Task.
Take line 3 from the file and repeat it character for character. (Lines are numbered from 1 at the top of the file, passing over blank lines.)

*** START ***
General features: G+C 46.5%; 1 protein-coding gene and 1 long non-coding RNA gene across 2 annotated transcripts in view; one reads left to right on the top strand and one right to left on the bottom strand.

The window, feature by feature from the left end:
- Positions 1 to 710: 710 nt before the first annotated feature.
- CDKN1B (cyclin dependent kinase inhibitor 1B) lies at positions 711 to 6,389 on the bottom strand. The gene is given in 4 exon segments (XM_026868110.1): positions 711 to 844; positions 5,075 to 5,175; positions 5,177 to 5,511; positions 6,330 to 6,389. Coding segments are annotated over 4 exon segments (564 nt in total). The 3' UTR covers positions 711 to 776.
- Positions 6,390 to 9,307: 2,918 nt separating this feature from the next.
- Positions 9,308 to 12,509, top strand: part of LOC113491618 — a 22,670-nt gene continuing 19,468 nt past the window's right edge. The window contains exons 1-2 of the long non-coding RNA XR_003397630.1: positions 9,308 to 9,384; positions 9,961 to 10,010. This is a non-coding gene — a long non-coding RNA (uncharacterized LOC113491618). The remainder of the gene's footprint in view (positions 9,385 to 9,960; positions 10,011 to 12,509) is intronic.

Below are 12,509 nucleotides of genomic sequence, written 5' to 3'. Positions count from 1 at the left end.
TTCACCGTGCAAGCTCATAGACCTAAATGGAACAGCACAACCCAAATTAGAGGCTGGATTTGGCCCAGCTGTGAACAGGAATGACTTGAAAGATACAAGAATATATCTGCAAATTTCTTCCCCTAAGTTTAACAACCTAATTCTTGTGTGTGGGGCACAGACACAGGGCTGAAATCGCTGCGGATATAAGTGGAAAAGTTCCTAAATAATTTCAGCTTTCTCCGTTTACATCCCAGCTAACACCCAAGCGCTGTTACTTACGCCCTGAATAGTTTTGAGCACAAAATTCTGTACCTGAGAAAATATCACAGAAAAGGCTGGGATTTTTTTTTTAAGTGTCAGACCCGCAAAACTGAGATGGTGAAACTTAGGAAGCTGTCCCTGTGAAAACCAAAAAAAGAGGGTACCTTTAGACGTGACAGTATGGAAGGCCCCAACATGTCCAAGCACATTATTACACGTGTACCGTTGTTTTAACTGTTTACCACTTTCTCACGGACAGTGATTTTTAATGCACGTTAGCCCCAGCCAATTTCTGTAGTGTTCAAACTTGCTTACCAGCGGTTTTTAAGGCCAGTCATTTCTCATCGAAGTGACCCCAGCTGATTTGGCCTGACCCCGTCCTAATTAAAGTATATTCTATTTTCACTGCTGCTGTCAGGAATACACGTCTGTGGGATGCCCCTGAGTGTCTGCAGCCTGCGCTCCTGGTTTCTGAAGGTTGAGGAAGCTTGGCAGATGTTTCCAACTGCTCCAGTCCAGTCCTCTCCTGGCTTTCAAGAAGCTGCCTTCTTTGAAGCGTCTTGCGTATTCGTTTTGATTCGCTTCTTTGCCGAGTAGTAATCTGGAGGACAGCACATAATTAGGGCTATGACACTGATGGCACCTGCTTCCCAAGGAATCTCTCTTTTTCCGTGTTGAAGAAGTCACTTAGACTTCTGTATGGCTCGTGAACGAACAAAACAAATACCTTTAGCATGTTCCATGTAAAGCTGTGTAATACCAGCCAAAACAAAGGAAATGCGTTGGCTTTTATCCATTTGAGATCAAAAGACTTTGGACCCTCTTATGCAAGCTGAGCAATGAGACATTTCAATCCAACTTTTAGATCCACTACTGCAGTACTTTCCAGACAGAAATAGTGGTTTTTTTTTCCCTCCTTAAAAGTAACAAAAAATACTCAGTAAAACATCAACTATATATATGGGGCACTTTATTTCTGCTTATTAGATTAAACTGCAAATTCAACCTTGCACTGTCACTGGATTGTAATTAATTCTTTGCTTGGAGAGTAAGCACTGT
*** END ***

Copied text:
- Positions 1 to 710: 710 nt before the first annotated feature.